Hoarding affects an estimated 1.4% of the United States population. Estate planning with a hoarding situation is no ordinary undertaking – there is no limit to the potential wealth buried in the depths of the home. Working with an estate planning attorney who is well versed in hoarding cases can make estate planning that much easier and you may discover some important items along the way.
In 2010, hoarding was brought into the mainstream with the premier of the show Hoarders: Buried Alive. For the majority, this foreign world comes and goes with the start/end of the tv show. For approximately 1.4% of American Households, this tv show is a reality. Hoarding, a very serious psychological condition associated with obsessive-compulsive disorder (OCD), is often swept under the rug and kept a secret that doesn’t surface until after the affected person passes away. When a family member or loved one is affected, understanding the disorder and its nuances is critical to creating a viable estate plan.
What Counts as Hoarding?
Compulsive hoarding is characterized by the excessive acquisition of and inability to properly manage large quantities of material goods such as paper, containers, furniture, and electronics. Hoarders typically form unhealthy emotional attachments to these items, making it impossible to willing part with these items. It is reasonable to want to scrap everything immediately. However, within the mess, valuable assets often lay, waiting to be discovered. Family members should take particular care when handling any files/documents found as these can contain things such as PO box information, checks, cash, outstanding bills, etc. Some of these resources could be used towards expenses regarding the estate, allocation of wealth, and preventing any legal incidents from manifesting due to not paying bills/debts.
The executor, an appointed individual who is given the legal responsibility of any remaining financial obligations left by the deceased, should document any money and items of value including art, jewelry, and appliances for tax purposes. Items worth more than $1,000 dollars may require appraisal by a certified appraiser to avoid penalties. Penalties for undervaluing an estate can be severe, especially if it crosses the line of tax evasion. Maintaining a basic understanding of your state’s tax and estate laws can help avoid tax evasion scenarios.
Disposal of Items
Once items of value have been appraised and all other non-trash items have collected, you will have to decide what to do with them. You will be plagued with the question: Should I keep, sell, or donate these items? The answer to this question should be considered carefully. There are various factors you should consider, including:
- Can you/family/friends use any of these items?
- Space to store these items
- Upkeep of the items to keep them in good condition
- Monetary value of the items
Depending on your individual circumstances, you will be able to best determine where these items should go. If any of these items are family heirlooms, you may want to consider keeping them or passing them along to a family member who places value on the item. If the items are a bunch of random items no one has any use for, but you have the space and time to store the items, consider privately selling them. This can be done via garage sales, taking items to pawn shops, auctions, and various social media sites. Facebook Marketplace, Craigslist, and Ebay are always good options for selling items. With this option, having space for the items is vital as it could take quite some time to find buyers for the items. One must also consider the time it takes to clean the item, photograph the item, list it, and how long it could take for the item to sell. If it’s a highly sought after item with a big following, it could sell in seconds – or it could sit for months before being sold. Some specialized items such as sports memorabilia, autographed items, and music equipment have sites devoted to selling new and used items so listing on these sites can help some things sell quickly. It is important to keep track of the proceeds as these can increase the estate’s value.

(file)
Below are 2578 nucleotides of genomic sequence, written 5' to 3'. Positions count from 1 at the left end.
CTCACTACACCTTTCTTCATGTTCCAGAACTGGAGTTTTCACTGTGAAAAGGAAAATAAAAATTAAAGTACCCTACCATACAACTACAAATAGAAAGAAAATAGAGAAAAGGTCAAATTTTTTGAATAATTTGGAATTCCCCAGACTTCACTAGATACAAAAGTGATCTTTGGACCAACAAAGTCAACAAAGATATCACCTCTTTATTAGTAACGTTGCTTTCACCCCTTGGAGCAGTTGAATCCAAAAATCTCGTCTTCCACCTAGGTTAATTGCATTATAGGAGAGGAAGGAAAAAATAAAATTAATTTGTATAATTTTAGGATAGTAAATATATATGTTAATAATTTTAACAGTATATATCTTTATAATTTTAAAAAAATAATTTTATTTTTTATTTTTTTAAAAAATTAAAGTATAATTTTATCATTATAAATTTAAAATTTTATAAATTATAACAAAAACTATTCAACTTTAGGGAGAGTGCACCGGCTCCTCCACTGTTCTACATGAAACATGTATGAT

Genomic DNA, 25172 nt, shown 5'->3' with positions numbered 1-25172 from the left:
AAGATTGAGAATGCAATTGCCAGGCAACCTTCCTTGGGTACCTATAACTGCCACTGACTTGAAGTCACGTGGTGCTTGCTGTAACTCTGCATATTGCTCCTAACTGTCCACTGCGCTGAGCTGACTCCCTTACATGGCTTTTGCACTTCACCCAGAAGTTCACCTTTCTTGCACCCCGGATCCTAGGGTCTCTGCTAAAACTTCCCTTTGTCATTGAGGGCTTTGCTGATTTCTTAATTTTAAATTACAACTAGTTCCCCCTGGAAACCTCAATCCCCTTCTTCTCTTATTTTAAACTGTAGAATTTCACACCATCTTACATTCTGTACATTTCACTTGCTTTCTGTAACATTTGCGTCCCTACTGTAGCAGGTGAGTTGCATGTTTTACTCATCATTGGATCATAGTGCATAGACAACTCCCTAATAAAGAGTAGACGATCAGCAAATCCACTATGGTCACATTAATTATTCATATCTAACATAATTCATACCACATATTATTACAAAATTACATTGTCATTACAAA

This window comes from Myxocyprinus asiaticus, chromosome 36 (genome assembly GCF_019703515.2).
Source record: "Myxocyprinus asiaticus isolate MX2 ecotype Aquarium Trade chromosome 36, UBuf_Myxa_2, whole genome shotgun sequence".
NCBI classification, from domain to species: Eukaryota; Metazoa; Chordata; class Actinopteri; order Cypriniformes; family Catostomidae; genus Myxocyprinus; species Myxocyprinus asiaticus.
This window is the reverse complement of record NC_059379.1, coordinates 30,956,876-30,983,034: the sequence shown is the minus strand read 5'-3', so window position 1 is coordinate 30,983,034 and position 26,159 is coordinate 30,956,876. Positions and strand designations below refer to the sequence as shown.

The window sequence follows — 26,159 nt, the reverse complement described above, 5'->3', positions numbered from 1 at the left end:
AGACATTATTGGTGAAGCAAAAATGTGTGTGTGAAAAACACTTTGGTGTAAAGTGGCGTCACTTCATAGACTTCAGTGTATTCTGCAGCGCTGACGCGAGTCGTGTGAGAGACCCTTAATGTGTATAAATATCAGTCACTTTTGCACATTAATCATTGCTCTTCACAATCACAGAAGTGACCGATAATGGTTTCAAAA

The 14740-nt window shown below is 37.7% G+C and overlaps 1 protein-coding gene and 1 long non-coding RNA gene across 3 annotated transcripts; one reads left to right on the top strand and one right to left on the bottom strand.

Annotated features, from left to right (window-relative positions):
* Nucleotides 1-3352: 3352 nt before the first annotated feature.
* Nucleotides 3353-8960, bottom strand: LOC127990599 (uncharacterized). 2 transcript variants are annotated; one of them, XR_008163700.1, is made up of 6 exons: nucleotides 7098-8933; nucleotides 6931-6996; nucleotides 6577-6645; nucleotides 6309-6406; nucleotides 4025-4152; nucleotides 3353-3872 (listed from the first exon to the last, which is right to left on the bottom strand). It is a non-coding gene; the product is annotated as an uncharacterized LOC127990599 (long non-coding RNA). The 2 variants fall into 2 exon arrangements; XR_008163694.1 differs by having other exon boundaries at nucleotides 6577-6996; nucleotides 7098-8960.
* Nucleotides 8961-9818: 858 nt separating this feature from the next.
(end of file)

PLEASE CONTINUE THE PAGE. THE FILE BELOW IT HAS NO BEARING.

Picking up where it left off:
The fastest, cheapest, and easiest option is to donate the items to a charitable organization. Some charities only accept specific items or have strict intake procedures so be sure to do a little bit of research before dumping any goods off. Most metropolitan areas will have Goodwill, Salvation Army, and a number of similar organizations so it won’t be difficult to find a place to donate items. In the instance that a charity agrees to take everything, you can get your donation written under a 501 (C)(3) charity. With a valid receipt proving this, you may be eligible to receive a tax write off.
For large undertakings, it may be worth outsourcing all the work for a fee. Banks and privately held companies offer estate cleaning services, some of which can include evaluation of certain items. In instances of large properties or extremely cluttered areas, having a trained eye can help find items of value you may have missed.
Whether you are helping a family member of a tough situation or resolving the situation after their death, specific parameters must be set when working with hoarders. Hiring an estate planning attorney with hoarding case experience can help you maximize the benefits you can reap the situation. These assets can be used to help the person who was hoarding or to clear their name of any debts after their death.